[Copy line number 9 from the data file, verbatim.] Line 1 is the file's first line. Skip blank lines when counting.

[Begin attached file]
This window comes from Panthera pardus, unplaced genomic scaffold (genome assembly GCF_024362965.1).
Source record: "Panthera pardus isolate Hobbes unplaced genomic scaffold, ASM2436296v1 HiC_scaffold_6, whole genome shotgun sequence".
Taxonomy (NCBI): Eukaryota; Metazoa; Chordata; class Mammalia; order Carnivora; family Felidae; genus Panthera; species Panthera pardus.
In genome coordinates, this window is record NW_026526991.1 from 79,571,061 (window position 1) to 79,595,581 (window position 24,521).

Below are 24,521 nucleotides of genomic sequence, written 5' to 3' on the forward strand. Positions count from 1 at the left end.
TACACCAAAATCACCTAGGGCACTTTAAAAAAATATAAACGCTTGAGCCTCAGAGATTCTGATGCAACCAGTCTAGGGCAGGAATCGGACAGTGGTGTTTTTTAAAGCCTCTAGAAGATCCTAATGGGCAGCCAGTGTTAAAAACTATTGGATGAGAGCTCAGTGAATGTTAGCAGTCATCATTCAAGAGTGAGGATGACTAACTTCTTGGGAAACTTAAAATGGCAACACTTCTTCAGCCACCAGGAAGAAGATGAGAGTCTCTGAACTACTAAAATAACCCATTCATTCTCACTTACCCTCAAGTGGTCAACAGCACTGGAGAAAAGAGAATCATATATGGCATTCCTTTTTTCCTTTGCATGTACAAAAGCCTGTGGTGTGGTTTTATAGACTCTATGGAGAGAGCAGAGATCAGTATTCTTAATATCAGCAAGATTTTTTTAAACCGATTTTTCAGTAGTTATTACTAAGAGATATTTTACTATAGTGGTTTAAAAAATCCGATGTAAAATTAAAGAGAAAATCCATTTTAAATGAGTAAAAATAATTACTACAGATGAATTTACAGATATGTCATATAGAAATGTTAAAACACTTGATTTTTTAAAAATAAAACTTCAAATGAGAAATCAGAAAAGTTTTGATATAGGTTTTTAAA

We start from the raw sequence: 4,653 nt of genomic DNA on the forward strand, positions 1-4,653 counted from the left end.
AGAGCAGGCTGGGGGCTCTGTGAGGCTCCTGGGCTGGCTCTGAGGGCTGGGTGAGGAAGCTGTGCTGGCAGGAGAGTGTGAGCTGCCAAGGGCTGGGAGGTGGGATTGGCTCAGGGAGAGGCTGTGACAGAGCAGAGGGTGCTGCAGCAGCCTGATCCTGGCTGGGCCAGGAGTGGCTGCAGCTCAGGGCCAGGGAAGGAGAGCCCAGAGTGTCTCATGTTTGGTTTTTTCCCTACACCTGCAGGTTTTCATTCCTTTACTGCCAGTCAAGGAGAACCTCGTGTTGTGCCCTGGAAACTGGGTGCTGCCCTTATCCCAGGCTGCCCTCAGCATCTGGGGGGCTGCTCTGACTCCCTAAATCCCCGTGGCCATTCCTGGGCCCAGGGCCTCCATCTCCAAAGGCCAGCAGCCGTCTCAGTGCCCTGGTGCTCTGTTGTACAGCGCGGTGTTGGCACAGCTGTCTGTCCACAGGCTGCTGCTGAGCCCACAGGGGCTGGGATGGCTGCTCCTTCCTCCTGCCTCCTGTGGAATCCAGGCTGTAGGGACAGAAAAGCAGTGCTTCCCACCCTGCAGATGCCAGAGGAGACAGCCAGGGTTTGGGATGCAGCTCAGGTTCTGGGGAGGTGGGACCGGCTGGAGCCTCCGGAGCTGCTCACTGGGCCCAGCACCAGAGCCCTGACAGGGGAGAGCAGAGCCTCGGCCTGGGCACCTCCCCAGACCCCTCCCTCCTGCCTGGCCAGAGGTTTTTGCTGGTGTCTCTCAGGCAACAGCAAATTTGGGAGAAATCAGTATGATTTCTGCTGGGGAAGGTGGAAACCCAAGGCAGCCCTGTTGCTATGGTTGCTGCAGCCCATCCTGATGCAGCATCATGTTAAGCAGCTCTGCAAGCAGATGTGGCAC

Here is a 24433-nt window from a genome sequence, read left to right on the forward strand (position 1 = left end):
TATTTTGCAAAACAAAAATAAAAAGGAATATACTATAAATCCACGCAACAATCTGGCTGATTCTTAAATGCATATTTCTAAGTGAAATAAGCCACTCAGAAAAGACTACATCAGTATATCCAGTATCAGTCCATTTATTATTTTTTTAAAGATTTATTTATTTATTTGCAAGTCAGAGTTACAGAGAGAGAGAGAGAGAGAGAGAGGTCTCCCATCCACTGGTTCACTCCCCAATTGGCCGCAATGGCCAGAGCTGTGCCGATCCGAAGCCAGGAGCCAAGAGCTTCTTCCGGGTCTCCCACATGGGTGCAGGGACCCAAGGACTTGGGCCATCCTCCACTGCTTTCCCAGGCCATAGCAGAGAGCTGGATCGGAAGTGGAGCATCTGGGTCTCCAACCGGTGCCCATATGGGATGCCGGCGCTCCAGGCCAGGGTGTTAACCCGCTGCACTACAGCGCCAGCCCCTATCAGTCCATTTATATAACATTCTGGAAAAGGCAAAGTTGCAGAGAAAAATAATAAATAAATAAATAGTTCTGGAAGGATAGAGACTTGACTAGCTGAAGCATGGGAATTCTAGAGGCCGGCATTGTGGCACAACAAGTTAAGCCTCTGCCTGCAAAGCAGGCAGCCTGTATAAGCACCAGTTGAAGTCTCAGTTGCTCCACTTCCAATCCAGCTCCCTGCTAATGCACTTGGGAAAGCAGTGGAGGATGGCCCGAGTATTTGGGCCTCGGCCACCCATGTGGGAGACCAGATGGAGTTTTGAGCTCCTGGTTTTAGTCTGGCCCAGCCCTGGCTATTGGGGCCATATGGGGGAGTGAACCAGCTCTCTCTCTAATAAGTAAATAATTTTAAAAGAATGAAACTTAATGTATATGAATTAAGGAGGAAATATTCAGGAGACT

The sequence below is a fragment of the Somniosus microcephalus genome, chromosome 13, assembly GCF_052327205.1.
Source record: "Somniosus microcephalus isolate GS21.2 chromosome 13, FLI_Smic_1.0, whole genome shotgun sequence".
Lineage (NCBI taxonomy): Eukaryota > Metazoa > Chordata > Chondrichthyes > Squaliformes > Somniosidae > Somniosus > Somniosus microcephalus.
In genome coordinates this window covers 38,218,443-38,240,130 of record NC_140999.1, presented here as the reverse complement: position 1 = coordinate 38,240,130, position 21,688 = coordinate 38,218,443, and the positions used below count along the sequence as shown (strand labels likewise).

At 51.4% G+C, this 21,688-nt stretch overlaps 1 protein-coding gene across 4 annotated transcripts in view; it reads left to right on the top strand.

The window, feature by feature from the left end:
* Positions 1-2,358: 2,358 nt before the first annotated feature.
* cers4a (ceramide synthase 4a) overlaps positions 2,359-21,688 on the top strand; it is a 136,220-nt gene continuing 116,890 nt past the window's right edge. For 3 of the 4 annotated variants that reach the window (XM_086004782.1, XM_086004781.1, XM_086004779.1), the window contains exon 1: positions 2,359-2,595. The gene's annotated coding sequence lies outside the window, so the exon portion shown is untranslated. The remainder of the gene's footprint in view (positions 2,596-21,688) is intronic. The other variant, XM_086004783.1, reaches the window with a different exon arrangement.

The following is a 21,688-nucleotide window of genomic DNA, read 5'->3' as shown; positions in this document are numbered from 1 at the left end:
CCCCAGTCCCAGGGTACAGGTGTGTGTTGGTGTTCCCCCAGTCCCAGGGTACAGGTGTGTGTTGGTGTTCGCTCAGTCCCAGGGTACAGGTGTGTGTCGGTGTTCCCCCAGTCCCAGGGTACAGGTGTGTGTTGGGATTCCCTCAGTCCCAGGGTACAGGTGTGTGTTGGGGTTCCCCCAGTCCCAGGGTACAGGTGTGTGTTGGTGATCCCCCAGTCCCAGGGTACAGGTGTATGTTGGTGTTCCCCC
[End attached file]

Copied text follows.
Here is a 24433-nt window from a genome sequence, read left to right on the forward strand (position 1 = left end):